Kirk Bachmann: It really is. I have so many questions, but before we go there, when you look at your body of work and your resume, there are several parts that are enough for most people’s careers. We’re going to go back a few years. You’re professionally trained. You went to the Culinary Institute of America. There was some stuff even before, the Putney Inn. The Putney Inn, this beautiful little inn in Vermont. You were there for a decade. Again, that’s a career for many people. I’d love to hear about where you were. This is so interesting to our students, what your journey process was. Where you were, where you are, where you think you’re going. But the Putney Inn, Telluride Film Festival here in beautiful Colorado for a period of time.

Can you rewind the clock just a little bit? You’re finishing up culinary school. Did you always want to go to culinary school? Did you know exactly what you wanted to do? Then maybe weave how you were going to save the world, and how that fell into it as well. No pressure. Zero pressure.

Ann Cooper: I want to go back even a little further. No, I didn’t always know that I wanted to do anything, like many young people. I was kind of a bad child in the late ‘60s and early ‘70s, and I never actually graduated high school. I got thrown out for doing things that you might not get thrown out for at this point.

Kirk Bachmann: So you were really bad! You were bad! Chef Ann was bad. Okay.

Ann Cooper: I was smoking pot, but not really bad, but bad enough to get thrown out of high school a few times, to the point where I just gave up. I decided my avocation was going to be ski bum. That’s how I got out to Colorado. I hitchhiked.

This was in 1972. I decided my avocation was ski bum, and I hitchhiked out to Telluride, Colorado. I got here, and I called home for money, and my parents basically said, “What?! You got thrown out of high school. You just hitchhiked across the country, and now you want money? No! Figure it out.” Absolutely rightfully so.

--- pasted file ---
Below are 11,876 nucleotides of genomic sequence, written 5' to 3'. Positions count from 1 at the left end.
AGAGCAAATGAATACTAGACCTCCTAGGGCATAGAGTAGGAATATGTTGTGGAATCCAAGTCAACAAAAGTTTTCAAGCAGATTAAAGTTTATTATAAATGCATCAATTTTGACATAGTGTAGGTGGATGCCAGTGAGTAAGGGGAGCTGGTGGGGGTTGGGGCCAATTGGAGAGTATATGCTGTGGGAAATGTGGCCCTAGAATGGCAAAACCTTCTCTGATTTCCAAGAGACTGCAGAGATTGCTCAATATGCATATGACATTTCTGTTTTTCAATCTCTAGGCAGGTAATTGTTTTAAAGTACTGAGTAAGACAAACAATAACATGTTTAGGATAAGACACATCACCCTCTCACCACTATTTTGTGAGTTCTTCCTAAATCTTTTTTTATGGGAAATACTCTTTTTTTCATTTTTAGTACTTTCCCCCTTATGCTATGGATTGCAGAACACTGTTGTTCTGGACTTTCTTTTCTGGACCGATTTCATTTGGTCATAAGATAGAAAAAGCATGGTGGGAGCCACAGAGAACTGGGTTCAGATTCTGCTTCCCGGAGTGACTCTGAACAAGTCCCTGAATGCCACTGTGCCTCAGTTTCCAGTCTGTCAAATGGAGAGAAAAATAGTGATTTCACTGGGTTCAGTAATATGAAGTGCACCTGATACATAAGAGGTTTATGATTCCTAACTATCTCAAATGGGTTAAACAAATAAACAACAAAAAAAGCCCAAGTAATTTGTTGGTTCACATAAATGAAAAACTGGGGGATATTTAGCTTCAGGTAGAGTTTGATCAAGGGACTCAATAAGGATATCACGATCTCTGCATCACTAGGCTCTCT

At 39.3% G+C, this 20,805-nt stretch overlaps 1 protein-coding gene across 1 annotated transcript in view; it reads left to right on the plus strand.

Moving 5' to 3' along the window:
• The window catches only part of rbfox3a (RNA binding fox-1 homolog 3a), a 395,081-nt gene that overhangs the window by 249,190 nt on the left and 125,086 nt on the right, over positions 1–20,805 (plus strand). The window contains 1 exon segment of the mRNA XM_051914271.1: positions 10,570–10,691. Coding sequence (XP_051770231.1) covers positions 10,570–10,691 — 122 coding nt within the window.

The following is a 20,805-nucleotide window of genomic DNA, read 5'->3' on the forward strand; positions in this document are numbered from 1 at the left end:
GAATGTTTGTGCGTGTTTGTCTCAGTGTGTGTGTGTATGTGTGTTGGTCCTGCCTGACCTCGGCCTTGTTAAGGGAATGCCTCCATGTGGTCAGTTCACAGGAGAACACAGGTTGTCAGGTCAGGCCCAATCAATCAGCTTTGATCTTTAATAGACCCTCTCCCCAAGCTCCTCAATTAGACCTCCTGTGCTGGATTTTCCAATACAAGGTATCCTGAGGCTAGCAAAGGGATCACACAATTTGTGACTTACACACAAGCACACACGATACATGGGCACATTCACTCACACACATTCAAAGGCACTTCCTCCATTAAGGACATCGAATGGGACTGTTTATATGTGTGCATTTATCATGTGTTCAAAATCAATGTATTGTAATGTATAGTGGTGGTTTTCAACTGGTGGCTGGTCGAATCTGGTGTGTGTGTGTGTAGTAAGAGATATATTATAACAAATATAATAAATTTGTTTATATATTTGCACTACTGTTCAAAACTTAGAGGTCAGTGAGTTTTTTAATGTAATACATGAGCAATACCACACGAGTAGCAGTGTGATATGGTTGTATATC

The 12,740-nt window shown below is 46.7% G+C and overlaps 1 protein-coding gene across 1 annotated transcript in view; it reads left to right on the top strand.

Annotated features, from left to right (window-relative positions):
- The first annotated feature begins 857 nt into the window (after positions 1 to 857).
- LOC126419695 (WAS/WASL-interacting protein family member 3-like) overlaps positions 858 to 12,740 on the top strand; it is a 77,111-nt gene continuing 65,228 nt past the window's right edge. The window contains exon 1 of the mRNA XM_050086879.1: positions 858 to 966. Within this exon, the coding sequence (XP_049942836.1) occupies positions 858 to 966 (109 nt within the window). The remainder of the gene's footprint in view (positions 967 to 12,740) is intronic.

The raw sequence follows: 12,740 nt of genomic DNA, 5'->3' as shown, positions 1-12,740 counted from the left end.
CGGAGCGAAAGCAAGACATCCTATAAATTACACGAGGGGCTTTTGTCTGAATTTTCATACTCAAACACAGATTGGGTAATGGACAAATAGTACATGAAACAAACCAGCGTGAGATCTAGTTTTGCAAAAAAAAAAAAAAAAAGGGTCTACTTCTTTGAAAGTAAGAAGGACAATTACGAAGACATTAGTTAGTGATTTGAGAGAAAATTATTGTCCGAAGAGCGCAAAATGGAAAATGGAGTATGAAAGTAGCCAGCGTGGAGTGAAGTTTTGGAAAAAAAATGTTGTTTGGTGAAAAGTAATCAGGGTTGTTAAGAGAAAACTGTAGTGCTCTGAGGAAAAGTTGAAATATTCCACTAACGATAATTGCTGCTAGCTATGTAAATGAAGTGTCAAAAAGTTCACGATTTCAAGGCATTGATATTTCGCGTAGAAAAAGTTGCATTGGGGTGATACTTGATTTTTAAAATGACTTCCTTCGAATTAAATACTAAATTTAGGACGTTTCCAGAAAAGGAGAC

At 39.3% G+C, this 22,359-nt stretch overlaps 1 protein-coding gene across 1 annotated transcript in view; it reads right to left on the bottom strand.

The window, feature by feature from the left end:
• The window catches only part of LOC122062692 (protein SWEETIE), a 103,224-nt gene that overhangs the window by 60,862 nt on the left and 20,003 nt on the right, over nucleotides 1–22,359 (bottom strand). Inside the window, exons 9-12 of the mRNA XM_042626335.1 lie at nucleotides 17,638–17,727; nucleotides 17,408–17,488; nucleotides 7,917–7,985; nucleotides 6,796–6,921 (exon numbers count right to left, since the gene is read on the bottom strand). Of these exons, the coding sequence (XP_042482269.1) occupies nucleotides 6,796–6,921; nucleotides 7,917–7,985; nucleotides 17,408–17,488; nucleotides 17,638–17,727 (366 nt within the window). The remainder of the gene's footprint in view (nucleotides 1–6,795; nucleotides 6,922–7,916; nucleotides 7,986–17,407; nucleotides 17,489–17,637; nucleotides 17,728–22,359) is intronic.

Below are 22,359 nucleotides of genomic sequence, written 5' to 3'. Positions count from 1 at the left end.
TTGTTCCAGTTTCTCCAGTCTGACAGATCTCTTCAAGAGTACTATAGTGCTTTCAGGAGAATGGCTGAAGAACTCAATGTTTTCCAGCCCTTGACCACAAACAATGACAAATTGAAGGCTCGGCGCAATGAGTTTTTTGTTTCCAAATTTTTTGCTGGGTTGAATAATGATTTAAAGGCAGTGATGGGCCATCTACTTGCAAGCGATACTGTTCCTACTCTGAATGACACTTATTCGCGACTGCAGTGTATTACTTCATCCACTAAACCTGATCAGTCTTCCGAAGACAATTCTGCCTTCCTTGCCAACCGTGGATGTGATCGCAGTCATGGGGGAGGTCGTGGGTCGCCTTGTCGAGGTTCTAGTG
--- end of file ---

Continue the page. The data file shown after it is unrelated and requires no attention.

I had never had a job. I had never cooked. I didn’t realized a ski bum wasn’t an avocation, so I had to get a job. I heard there was a job being assistant breakfast cook at a restaurant. I said, “Well, I’m sure I could do that.” I talked my way into an assistant breakfast cook position in Telluride. I just found my home in food. I went from that job with the same owner, who owned numerous restaurants, to become a lunch cook and a dinner cook and a pastry cook. I just feel in love with it.

I was dyslexic and had ADD and ADHD and didn’t learn like other kids, but all of a sudden, I found a home in food. I often say it saved my life.

That was in Telluride. I started working at the festivals. I got a job with a ski resort. I started doing big catering. I catered parties of up to 20,000 with the film festival and backstage for the Grateful Dead. Backstage for the Grateful Dead could be its own podcast, but we’ll just say that it was kind of crazy.

I worked the Telluride Film Festival, the Bluegrass Festival, the Mushroom Festival. And the Mushroom Festival at that point was all your dreams about a mushroom festival. And the Mountainfilm Festival.

So I did all of that, and then I broke both my legs, one after the other. One hang-gliding, one skiing. I decided that maybe ski bum wasn’t an avocation, and I decided I wanted to go to culinary school.